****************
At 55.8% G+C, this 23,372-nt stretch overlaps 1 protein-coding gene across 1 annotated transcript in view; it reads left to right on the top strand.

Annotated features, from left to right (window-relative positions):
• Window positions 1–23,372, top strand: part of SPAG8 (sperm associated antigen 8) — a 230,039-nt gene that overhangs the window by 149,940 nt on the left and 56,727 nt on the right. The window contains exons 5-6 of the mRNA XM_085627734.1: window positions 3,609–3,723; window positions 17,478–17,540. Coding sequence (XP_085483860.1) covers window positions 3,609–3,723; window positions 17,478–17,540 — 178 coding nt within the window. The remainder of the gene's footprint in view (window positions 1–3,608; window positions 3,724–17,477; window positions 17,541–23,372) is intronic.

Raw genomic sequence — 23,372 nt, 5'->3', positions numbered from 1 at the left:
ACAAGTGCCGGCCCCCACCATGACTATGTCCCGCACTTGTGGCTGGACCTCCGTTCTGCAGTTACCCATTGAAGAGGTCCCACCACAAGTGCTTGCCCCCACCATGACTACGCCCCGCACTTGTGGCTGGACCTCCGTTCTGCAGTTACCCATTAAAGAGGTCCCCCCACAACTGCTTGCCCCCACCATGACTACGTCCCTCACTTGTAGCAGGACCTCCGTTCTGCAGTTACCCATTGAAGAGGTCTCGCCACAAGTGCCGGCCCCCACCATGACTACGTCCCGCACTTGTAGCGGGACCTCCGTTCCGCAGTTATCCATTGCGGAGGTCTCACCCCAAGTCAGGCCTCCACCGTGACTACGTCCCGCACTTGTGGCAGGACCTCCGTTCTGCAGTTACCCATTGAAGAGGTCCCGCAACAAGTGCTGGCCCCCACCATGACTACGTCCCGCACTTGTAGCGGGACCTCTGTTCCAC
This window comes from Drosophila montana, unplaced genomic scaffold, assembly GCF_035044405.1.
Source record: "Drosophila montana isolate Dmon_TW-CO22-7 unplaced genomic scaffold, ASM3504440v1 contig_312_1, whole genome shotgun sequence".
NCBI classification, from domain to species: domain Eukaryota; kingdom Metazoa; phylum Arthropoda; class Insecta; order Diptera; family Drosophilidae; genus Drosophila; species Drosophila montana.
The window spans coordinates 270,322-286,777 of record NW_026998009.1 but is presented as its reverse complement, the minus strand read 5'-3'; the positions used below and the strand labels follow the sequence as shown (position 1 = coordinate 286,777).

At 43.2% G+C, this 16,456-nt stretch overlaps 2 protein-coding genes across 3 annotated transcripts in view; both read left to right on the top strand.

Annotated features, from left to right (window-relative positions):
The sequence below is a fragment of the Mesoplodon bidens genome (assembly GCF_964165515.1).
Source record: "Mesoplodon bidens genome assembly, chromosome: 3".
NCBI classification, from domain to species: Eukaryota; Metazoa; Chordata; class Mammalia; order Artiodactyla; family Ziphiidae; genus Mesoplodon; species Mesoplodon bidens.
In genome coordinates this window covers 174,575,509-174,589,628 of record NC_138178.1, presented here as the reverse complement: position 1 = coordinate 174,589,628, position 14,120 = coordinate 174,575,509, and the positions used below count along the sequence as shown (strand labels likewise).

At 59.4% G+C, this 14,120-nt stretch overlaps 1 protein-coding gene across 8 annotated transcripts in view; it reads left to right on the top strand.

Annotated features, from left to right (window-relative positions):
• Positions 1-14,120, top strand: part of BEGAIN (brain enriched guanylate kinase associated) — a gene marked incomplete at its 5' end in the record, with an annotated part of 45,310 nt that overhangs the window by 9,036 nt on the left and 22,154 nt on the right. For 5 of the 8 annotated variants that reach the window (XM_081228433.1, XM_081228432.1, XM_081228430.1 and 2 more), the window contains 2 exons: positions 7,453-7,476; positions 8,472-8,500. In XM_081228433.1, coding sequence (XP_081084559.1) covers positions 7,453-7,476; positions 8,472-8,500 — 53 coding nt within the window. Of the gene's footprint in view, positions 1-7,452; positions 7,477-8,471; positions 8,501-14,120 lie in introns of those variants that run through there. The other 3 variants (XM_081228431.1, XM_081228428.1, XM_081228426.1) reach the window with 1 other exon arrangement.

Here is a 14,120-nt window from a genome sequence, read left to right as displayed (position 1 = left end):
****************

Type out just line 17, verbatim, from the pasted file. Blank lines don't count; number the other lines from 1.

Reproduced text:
Annotated features, from left to right (window-relative positions):